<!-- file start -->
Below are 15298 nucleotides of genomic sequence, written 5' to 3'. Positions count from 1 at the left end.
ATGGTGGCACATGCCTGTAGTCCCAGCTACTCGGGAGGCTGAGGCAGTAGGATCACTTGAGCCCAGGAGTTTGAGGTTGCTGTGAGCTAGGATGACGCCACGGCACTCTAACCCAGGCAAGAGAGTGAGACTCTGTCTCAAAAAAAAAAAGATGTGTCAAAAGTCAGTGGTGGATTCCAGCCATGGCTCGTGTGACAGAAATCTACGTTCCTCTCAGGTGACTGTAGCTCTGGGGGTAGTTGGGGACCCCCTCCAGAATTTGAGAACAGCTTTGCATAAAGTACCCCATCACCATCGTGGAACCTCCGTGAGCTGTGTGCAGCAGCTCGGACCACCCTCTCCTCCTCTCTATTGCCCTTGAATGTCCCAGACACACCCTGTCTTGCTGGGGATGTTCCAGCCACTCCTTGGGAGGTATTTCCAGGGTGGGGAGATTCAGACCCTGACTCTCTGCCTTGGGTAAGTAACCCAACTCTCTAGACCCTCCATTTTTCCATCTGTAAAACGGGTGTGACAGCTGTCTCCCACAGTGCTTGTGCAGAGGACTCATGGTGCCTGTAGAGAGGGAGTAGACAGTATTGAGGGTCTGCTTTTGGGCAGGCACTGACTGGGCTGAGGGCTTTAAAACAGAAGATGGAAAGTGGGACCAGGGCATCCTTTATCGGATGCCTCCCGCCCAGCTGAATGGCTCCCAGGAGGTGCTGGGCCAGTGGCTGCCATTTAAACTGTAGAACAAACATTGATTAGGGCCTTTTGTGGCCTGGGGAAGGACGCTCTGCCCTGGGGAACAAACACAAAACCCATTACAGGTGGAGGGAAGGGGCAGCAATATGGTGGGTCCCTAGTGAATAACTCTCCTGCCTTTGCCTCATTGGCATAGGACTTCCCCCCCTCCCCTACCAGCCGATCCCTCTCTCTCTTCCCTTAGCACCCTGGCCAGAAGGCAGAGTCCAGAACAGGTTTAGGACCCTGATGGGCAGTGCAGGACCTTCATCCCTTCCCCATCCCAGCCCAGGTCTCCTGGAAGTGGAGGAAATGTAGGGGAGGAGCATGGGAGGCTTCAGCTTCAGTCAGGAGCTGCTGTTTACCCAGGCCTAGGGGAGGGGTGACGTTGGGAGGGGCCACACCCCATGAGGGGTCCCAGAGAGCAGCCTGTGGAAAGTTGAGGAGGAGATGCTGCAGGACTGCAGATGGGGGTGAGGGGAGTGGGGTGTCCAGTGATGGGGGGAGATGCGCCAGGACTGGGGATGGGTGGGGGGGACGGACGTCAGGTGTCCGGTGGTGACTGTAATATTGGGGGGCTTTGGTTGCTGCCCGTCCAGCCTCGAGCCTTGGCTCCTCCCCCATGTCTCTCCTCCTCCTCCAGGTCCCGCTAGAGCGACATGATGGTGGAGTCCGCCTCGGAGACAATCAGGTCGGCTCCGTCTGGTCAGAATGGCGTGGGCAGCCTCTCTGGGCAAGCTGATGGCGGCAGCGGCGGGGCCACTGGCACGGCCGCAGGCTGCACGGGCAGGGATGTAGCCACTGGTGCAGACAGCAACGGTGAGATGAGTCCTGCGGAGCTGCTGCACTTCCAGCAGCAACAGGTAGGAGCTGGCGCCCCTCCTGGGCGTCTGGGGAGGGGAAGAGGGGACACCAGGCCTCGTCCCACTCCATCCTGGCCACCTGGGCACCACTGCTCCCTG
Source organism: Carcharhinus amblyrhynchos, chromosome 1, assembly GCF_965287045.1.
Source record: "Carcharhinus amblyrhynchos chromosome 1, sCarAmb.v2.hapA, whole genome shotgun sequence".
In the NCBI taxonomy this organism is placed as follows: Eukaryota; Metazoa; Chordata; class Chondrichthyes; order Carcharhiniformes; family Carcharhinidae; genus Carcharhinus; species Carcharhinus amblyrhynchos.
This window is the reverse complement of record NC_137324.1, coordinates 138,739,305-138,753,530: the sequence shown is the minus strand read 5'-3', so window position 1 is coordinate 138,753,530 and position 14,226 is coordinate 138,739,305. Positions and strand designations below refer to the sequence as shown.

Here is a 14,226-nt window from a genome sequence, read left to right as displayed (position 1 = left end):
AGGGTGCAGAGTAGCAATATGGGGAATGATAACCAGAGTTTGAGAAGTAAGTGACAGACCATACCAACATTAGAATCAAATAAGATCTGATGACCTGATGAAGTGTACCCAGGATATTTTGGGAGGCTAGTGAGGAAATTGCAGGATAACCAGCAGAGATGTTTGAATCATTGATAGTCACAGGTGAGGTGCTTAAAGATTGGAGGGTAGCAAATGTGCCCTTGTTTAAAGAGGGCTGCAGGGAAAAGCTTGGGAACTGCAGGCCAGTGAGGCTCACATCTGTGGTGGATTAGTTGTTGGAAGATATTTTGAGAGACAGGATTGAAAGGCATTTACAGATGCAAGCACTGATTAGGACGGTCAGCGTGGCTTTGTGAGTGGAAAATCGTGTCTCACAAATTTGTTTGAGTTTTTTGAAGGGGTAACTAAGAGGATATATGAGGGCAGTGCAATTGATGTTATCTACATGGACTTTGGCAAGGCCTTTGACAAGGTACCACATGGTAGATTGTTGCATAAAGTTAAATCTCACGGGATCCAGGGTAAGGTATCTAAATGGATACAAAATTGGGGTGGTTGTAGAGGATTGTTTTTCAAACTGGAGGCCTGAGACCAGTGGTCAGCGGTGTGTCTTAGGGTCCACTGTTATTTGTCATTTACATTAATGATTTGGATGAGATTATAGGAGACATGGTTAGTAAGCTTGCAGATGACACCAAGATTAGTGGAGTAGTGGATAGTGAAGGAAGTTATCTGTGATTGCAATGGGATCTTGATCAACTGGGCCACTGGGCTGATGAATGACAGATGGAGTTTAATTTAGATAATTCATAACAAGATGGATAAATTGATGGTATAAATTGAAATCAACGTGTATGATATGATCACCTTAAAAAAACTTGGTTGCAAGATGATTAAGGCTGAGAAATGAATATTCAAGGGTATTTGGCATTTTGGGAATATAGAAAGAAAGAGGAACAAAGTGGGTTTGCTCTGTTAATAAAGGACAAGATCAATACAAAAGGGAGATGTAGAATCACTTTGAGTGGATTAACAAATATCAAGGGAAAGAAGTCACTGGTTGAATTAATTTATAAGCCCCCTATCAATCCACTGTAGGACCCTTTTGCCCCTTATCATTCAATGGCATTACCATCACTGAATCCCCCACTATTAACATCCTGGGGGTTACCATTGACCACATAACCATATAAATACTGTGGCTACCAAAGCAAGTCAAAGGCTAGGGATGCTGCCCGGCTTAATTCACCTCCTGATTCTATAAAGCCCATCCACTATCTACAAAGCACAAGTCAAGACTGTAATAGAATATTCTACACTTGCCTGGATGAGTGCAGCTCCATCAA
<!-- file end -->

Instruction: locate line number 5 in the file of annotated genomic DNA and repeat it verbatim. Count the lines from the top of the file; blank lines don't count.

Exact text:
In the NCBI taxonomy this organism is placed as follows: Eukaryota; Metazoa; Chordata; class Chondrichthyes; order Carcharhiniformes; family Carcharhinidae; genus Carcharhinus; species Carcharhinus amblyrhynchos.